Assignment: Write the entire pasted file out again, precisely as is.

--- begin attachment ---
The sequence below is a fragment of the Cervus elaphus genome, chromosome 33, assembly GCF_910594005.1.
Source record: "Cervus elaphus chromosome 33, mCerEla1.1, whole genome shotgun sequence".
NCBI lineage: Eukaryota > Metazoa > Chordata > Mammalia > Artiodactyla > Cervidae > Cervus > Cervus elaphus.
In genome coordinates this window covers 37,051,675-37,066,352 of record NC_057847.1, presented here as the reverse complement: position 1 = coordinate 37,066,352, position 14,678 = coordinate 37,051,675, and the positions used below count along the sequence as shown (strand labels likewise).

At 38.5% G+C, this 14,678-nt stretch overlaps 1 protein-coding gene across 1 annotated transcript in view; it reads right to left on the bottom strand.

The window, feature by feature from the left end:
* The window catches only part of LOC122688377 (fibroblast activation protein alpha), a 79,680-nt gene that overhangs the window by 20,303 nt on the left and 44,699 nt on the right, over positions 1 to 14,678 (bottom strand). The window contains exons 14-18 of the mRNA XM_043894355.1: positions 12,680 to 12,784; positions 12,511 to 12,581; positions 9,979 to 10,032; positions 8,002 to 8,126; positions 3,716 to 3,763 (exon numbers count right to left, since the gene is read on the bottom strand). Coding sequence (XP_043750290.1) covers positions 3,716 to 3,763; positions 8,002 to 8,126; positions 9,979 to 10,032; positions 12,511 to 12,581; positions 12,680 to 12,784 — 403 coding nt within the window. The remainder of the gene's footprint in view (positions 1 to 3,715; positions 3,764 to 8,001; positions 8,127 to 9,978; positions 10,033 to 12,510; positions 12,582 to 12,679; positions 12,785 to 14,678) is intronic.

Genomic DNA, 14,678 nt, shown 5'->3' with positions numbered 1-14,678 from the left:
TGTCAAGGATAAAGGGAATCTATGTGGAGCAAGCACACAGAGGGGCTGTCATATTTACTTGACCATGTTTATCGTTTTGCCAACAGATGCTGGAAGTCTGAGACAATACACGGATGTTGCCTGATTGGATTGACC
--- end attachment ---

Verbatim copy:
The sequence below is a fragment of the Cervus elaphus genome, chromosome 33, assembly GCF_910594005.1.
Source record: "Cervus elaphus chromosome 33, mCerEla1.1, whole genome shotgun sequence".
NCBI lineage: Eukaryota > Metazoa > Chordata > Mammalia > Artiodactyla > Cervidae > Cervus > Cervus elaphus.
In genome coordinates this window covers 37,051,675-37,066,352 of record NC_057847.1, presented here as the reverse complement: position 1 = coordinate 37,066,352, position 14,678 = coordinate 37,051,675, and the positions used below count along the sequence as shown (strand labels likewise).

At 38.5% G+C, this 14,678-nt stretch overlaps 1 protein-coding gene across 1 annotated transcript in view; it reads right to left on the bottom strand.

The window, feature by feature from the left end:
* The window catches only part of LOC122688377 (fibroblast activation protein alpha), a 79,680-nt gene that overhangs the window by 20,303 nt on the left and 44,699 nt on the right, over positions 1 to 14,678 (bottom strand). The window contains exons 14-18 of the mRNA XM_043894355.1: positions 12,680 to 12,784; positions 12,511 to 12,581; positions 9,979 to 10,032; positions 8,002 to 8,126; positions 3,716 to 3,763 (exon numbers count right to left, since the gene is read on the bottom strand). Coding sequence (XP_043750290.1) covers positions 3,716 to 3,763; positions 8,002 to 8,126; positions 9,979 to 10,032; positions 12,511 to 12,581; positions 12,680 to 12,784 — 403 coding nt within the window. The remainder of the gene's footprint in view (positions 1 to 3,715; positions 3,764 to 8,001; positions 8,127 to 9,978; positions 10,033 to 12,510; positions 12,582 to 12,679; positions 12,785 to 14,678) is intronic.

Genomic DNA, 14,678 nt, shown 5'->3' with positions numbered 1-14,678 from the left:
TGTCAAGGATAAAGGGAATCTATGTGGAGCAAGCACACAGAGGGGCTGTCATATTTACTTGACCATGTTTATCGTTTTGCCAACAGATGCTGGAAGTCTGAGACAATACACGGATGTTGCCTGATTGGATTGACC